LACKAWAXEN, PA — Seventy-four years after his death, the popular Western novelist Zane Grey is still a local celebrity in the Upper Delaware River Valley. He was born on January 31, 1872, and on that date this year and for the following two days, his birthday will be celebrated at his Delaware River home in Lackawaxen (now the Zane Grey Museum, operated by the National Park Service). In addition, Zane Grey himself (portrayed by actor Darren Fouse) will visit his own birthday party at The Columns, the museum of the Pike County Historical Society, to share some of his own story.
“He’s quite an interesting character,” Fouse said in a recent interview. The actor has been working hard on his monologue, having never before portrayed the famous author, who is perhaps best known for writing “Riders of the Purple Sage.” Published in 1912, the Western novel has sold more than two million copies over the years and its story made into three Hollywood movies. But if that’s all you know about Zane Grey, you just may learn a few things from Fouse and his presentation.
Fouse himself has discovered things he didn’t know about Grey, who is the latest historical character the actor will portray for the Pike County Historical Society (PCHS). (Previously he has portrayed Abe Lincoln; Father Francis Craft, a Pike County youth who later in life served as liaison between the United States and Native Americans at the Battle of Wounded Knee, among other interesting tales; and David Irwin, whose book “Alone: Across the Top of the World,” published in 1942, tells of his 3,000-mile trek across Alaska and the breadth of Arctic Canada in the early 1930s.)
Fouse was surprised to find that as a young man Grey set out to be a dentist, graduating from the University of Pennsylvania in 1896, where he is still a bit of a celebrity (www.upenn.edu/pennnews/current/node/4028 ), known mostly for his prowess on the baseball diamond.
“And I didn’t know about the whole baseball thing,” Fouse reflected, telling how Grey played for a brief time in the minor leagues and his brother, who “got to play one day in 1903 with the Pittsburgh Pirates,” made a living as a minor league player.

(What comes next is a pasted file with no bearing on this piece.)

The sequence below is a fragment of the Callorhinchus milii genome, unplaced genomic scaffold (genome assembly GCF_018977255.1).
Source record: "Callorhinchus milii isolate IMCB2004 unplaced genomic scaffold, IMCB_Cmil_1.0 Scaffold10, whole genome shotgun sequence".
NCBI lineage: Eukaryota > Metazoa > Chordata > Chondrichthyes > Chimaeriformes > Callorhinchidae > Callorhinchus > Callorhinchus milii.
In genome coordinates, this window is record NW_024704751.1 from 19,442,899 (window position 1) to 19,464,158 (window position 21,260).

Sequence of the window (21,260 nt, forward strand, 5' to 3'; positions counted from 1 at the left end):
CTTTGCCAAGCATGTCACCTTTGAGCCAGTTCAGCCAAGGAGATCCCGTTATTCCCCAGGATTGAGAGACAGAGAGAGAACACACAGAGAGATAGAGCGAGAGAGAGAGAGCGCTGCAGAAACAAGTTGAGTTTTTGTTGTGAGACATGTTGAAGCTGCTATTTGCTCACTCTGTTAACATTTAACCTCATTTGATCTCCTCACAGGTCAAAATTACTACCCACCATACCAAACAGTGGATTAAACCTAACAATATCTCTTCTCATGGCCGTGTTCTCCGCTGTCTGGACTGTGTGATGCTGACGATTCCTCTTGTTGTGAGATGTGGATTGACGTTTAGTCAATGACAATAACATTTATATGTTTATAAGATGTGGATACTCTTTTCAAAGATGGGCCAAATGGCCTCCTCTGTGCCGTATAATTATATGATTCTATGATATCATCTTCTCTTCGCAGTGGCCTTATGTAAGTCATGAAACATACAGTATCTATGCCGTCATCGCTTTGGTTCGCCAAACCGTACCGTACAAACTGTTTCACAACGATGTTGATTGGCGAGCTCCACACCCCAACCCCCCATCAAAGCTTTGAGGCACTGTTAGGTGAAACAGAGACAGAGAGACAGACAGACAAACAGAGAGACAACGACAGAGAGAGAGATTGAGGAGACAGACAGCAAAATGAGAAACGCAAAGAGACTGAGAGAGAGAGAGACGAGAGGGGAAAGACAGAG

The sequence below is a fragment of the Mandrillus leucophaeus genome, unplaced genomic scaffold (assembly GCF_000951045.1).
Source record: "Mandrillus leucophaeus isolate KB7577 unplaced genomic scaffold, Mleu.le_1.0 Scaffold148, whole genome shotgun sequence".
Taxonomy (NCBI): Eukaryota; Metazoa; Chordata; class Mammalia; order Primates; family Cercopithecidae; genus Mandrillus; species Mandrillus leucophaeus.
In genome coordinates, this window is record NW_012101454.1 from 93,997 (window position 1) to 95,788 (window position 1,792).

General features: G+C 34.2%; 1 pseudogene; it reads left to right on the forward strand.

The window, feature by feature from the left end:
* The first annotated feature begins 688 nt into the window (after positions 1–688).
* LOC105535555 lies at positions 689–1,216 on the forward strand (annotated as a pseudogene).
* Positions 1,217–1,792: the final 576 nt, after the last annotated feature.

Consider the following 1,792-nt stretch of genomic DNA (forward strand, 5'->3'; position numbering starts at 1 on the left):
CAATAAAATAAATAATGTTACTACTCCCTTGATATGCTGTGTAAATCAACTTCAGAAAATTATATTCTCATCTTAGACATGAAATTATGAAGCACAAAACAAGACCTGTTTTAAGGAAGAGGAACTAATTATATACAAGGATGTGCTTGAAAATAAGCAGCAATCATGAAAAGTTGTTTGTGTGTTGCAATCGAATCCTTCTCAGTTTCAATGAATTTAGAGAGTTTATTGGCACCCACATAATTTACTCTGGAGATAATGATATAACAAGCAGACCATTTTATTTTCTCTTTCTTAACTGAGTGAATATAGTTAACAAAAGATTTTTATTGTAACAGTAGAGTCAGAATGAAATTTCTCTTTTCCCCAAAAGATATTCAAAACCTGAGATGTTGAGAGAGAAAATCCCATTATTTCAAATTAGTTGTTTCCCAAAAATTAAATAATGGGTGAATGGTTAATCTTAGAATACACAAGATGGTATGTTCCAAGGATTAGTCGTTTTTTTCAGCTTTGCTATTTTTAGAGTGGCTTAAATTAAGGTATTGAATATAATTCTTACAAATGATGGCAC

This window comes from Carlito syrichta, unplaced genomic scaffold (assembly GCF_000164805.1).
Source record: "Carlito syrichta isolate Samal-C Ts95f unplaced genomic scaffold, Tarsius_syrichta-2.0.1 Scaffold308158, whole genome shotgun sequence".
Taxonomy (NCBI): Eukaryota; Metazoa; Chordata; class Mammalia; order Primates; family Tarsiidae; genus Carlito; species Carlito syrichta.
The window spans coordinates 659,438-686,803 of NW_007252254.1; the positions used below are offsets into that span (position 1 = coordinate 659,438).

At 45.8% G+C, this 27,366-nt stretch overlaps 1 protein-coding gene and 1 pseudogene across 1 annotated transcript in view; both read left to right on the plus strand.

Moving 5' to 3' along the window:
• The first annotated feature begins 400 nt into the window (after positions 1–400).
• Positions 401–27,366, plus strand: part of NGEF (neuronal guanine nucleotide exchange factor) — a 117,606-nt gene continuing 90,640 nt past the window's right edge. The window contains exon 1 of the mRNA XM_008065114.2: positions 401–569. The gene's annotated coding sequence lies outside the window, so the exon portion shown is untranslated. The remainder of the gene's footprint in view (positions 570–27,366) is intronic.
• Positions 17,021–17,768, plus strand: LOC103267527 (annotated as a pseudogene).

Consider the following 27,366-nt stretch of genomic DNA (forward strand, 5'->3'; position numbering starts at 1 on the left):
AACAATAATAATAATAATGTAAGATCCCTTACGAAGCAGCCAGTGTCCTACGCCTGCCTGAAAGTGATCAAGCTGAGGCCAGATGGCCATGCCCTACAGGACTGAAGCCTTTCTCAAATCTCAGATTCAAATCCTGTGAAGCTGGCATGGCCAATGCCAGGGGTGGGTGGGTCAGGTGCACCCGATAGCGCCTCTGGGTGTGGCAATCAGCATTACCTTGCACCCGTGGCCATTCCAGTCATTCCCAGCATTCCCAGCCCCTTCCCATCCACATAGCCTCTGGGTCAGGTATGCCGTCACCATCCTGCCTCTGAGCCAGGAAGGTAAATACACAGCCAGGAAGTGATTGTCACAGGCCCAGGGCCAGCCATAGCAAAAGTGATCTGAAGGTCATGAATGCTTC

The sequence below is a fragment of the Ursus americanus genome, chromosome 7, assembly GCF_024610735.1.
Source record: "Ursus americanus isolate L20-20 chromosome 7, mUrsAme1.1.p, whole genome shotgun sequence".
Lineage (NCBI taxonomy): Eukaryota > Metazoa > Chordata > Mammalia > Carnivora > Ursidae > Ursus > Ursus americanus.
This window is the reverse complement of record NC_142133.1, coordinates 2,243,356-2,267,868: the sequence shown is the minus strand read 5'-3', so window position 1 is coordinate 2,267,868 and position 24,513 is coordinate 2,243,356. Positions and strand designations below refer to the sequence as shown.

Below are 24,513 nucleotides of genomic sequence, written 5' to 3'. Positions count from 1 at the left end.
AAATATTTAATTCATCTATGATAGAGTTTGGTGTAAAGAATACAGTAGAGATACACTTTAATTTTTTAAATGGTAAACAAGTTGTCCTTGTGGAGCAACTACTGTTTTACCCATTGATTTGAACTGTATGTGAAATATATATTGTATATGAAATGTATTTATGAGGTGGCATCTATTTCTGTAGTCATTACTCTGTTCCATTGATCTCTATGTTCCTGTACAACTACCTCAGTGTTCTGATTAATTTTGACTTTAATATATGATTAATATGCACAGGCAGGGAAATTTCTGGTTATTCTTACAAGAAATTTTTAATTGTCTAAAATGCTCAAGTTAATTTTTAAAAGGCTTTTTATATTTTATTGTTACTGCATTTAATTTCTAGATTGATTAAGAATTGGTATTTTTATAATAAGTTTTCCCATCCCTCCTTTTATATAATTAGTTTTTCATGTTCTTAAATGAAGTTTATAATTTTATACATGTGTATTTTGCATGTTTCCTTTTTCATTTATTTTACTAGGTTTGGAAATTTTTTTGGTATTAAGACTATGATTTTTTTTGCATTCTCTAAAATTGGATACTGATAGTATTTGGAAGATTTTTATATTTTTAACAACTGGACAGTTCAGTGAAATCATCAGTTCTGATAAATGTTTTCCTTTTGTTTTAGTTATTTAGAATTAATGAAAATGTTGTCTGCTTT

Fouse says he tries to make a personal connection with his characters, seeking things in his own life that help him relate. Thus, on some level, he identified with Grey’s “going with the dentistry thing, but not wanting it for the career.” (Grey established his own dental practice in New York City in 1888, but left dentistry to pursue writing in 1905 after he married and moved to a house on the banks of the Lackawaxen and Delaware rivers.)
A key piece of research for Fouse is Grey’s personal narrative about fishing called “A Day on the Delaware,” which was the author’s first published article, appearing in Recreation magazine, May 1902. “It’s a story about the love of natural beauty and the big catch,” Fouse explained.
Fouse, who did his share of acting “a long time ago,” as he describes it, acted in France and in LA; has some TV and movie credits to his name; and has done some “Off Off Off Broadway” theatre. He was bitten by the acting bug again after he moved to Milford, where he and his wife of 25 years, Nancy, own and operate the Waterwheel Café. He also began his association with the local historical society after Columns Museum Director Lori Strelecki instigated his historical one-man works.
“As the official historical society of Pike County, we want to share our local history with people by taking these characters and making them accessible to people by making them interesting. Sometimes people want to see their history rather than to read about it,” Strelecki observed.
Pike County Commissioners will declare Friday, January 31 as “Zane Grey Day.” The birthday bash, where Fouse will appear, will be held that evening at 7 p.m. at the Columns Museum, 608 Broad St., Milford. It is free and open to the public.
The Zane Grey Museum in Lackawaxen, which is usually closed in the winter, will be open in honor of its namesake’s birthday on Friday, January 31 and over the weekend of February 1 and 2 from 10 a.m. to 4 p.m.